In the era of growing evidence-based practice, the use of evidence is becoming an imperative for palliative care programmes. On the one hand, funding organisations often want to see measurable outcomes from their financial donations and grants. On the other hand, other stakeholders want to see how evidence generated is used to inform programme improvement and decision making.
The African Palliative Care Association (APCA) has worked with and supported partners across Africa to ensure that evidence is used in improving palliative care services. Below are two examples of how research findings have supported service providers, which used the APCA African Palliative Outcome Scale (POS).
two For example, in South Africa and Uganda, APCA has supported the Hospice and Palliative Care Association of South Africa and Hospice Africa Uganda, respectively) to utilise evidence generated using the APCA African Palliative Outcome Scale (POS).
Since its validation as a quality improvement tool, the APCA African POS has been used extensively by South African hospices. It has been found to be particularly valuable in identifying areas requiring quality improvement activities.
As part of a project funded by the Canadian International Development Agency, the Hospice Palliative Care Association (HPCA) used the APCA African POS to assess what collective difference 50 home-based care programmes were making to the lives of the patients and families they serve. To this end, 336 questionnaires were analysed at the University of Cape Town and the following statistically significant examples of results, reflecting improved physical, psychosocial and spiritual aspects of care, were documented.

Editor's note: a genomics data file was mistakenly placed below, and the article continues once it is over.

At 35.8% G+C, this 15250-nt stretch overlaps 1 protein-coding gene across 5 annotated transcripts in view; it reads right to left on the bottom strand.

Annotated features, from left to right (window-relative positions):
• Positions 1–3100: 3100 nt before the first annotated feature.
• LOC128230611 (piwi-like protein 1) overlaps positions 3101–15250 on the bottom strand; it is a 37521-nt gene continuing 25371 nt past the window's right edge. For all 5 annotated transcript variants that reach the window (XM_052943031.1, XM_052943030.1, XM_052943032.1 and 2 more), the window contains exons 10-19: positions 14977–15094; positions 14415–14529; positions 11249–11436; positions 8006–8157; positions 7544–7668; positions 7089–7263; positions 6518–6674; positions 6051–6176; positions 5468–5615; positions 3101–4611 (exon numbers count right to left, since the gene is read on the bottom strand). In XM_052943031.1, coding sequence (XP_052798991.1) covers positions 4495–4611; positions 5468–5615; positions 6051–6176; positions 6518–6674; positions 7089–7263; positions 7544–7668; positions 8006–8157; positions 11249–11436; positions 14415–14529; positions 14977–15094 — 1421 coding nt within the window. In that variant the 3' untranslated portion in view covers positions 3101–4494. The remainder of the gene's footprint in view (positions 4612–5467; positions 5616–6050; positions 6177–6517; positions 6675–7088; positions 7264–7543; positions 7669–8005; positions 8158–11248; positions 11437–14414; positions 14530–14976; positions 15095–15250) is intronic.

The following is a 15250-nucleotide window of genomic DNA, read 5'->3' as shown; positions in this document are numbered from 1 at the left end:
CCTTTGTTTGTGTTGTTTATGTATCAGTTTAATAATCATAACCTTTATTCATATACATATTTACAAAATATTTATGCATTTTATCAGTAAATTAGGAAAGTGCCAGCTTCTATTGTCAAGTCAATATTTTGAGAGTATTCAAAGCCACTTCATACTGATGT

- Pain scores dropped from an average of 4 on visit 1 to an average of 1 on visit 6.
- Scores for level of worry identified by the patient dropped from 4 to 1.
- Scores reflecting the family's confidence in caring for the patient increased from 3 to 5.
These results are a clear indication of the success of the holistic palliative care provided by hospices to patients and families throughout the country.
After the development of the APCA Africa POS, the tool was validated through the ENCOMPASS project , a multi-centred study involving 5 centres, 4 in South Africa and one in Uganda. Following validation, the sites piloted the use of the APCA African POS as a quality improvement tool in a clinical audit undertaken in each site in two phases.
The tool was administered during routine care when nurses were visiting patients, who were enrolled across all care settings (e.g. home, hospital, hospice clinic and day care). During phase 1, data was collected weekly for 6 weeks, producing 6 data points, with 100 patients enrolled.
It was discovered that there was good pain and symptom control as these problems kept decreasing steadily and significant differences were seen across the time period. This was attributed to the effective use of oral morphine and the palliative care approach. However, the results were not so good for the non-physical problems and this was the same across all the sites. The data was analysed and the team met to identify strategies on how to handle psychosocial issues.
At phase 2, data collection was repeated amongst different patients of the same services to see if the implemented strategies from phase 1 of the audit had made a difference, with the results showing some improvement.
The process of clinical audit helped Hospice Africa Uganda to be able to identify areas of strength and weaknesses in their provision of care and improve on them as necessary. The hospice continues to use the tool during its audit cycles and has included it in its monitoring and evaluation system.